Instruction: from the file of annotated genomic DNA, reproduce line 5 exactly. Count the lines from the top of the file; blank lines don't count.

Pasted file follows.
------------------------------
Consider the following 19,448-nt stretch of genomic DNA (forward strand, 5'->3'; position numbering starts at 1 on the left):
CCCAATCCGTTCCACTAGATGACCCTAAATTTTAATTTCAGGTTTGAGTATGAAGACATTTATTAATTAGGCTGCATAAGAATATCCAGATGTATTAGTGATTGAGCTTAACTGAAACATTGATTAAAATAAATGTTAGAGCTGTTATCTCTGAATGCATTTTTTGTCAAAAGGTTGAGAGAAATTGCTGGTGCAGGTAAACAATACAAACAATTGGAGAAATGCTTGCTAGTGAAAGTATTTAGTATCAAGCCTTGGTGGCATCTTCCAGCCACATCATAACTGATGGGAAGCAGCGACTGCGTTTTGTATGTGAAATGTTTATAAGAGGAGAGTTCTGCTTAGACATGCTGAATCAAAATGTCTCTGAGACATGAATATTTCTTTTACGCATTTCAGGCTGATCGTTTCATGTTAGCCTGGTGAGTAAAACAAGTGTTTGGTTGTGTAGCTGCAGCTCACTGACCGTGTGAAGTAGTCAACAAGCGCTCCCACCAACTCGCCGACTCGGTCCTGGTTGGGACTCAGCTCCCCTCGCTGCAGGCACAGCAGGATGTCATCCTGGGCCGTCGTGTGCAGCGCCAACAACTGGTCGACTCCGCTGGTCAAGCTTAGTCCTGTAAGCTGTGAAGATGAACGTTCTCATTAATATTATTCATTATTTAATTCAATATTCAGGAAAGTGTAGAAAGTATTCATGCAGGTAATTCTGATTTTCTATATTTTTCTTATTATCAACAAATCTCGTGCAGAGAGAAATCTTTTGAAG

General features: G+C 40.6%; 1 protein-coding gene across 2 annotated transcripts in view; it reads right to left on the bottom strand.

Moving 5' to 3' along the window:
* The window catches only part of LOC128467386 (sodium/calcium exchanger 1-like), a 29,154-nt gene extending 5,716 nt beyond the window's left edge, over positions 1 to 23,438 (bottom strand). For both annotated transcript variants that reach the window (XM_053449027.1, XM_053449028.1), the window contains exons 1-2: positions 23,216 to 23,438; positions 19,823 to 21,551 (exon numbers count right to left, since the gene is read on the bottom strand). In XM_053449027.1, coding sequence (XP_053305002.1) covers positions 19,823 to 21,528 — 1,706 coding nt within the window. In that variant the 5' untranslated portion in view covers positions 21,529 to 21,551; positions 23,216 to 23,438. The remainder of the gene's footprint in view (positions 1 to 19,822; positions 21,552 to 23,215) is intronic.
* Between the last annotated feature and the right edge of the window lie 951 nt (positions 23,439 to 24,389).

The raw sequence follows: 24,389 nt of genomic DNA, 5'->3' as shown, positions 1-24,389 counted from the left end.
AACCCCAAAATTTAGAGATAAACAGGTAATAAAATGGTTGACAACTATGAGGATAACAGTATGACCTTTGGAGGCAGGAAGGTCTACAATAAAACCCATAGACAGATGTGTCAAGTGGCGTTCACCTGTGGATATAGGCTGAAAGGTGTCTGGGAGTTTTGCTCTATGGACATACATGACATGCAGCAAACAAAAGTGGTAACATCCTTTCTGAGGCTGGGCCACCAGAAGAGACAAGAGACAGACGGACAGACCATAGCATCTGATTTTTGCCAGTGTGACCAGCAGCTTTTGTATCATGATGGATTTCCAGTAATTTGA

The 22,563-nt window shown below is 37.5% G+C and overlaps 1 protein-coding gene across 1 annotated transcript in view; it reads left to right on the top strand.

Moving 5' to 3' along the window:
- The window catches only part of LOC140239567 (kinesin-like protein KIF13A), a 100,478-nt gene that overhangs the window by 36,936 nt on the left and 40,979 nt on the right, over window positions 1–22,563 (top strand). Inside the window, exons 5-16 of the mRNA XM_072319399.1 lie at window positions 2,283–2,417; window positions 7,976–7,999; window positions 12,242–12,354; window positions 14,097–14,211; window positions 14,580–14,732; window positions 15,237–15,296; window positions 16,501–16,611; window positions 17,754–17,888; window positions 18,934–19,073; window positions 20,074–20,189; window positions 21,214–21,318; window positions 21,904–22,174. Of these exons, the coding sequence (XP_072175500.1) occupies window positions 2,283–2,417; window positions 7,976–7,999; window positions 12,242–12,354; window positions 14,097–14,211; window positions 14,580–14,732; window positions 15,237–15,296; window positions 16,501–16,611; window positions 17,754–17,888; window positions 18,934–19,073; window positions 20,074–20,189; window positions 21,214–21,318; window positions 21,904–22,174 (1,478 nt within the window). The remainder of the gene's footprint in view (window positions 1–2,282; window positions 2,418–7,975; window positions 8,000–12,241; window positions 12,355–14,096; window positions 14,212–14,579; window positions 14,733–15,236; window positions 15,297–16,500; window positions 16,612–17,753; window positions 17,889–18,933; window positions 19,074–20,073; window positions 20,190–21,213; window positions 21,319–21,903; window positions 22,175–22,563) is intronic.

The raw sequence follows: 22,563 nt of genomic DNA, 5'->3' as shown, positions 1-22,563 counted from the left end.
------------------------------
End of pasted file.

* The window catches only part of LOC128467386 (sodium/calcium exchanger 1-like), a 29,154-nt gene extending 5,716 nt beyond the window's left edge, over positions 1 to 23,438 (bottom strand). For both annotated transcript variants that reach the window (XM_053449027.1, XM_053449028.1), the window contains exons 1-2: positions 23,216 to 23,438; positions 19,823 to 21,551 (exon numbers count right to left, since the gene is read on the bottom strand). In XM_053449027.1, coding sequence (XP_053305002.1) covers positions 19,823 to 21,528 — 1,706 coding nt within the window. In that variant the 5' untranslated portion in view covers positions 21,529 to 21,551; positions 23,216 to 23,438. The remainder of the gene's footprint in view (positions 1 to 19,822; positions 21,552 to 23,215) is intronic.